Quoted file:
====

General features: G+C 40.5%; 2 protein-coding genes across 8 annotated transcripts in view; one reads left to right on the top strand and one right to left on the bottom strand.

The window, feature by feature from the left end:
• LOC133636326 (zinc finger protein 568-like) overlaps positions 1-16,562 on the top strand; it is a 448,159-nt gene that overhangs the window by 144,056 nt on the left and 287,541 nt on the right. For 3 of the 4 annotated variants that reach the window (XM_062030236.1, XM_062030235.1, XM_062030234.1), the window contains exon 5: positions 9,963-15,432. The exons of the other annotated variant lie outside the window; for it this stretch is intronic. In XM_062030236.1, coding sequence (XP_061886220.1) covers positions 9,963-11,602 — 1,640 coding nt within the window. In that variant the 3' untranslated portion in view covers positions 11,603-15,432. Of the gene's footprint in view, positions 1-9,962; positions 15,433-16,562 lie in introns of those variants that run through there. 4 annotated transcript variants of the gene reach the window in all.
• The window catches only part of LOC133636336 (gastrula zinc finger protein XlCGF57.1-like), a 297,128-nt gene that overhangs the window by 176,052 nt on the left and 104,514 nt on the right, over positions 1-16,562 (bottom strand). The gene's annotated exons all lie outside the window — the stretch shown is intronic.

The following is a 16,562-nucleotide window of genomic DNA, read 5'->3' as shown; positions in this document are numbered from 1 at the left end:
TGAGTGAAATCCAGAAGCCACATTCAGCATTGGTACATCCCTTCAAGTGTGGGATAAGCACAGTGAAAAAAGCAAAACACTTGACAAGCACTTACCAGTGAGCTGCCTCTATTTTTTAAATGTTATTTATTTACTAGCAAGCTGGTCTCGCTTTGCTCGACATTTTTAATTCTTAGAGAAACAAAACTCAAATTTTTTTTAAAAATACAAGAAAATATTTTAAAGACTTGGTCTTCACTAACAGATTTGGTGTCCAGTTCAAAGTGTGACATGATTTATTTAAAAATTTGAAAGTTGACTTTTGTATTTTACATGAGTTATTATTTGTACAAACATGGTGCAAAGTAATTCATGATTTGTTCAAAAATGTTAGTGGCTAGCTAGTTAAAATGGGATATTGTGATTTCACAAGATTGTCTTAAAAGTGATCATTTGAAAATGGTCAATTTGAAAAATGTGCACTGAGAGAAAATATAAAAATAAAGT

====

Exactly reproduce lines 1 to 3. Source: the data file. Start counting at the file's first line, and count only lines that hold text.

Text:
General features: G+C 40.5%; 2 protein-coding genes across 8 annotated transcripts in view; one reads left to right on the top strand and one right to left on the bottom strand.

The window, feature by feature from the left end:
• LOC133636326 (zinc finger protein 568-like) overlaps positions 1-16,562 on the top strand; it is a 448,159-nt gene that overhangs the window by 144,056 nt on the left and 287,541 nt on the right. For 3 of the 4 annotated variants that reach the window (XM_062030236.1, XM_062030235.1, XM_062030234.1), the window contains exon 5: positions 9,963-15,432. The exons of the other annotated variant lie outside the window; for it this stretch is intronic. In XM_062030236.1, coding sequence (XP_061886220.1) covers positions 9,963-11,602 — 1,640 coding nt within the window. In that variant the 3' untranslated portion in view covers positions 11,603-15,432. Of the gene's footprint in view, positions 1-9,962; positions 15,433-16,562 lie in introns of those variants that run through there. 4 annotated transcript variants of the gene reach the window in all.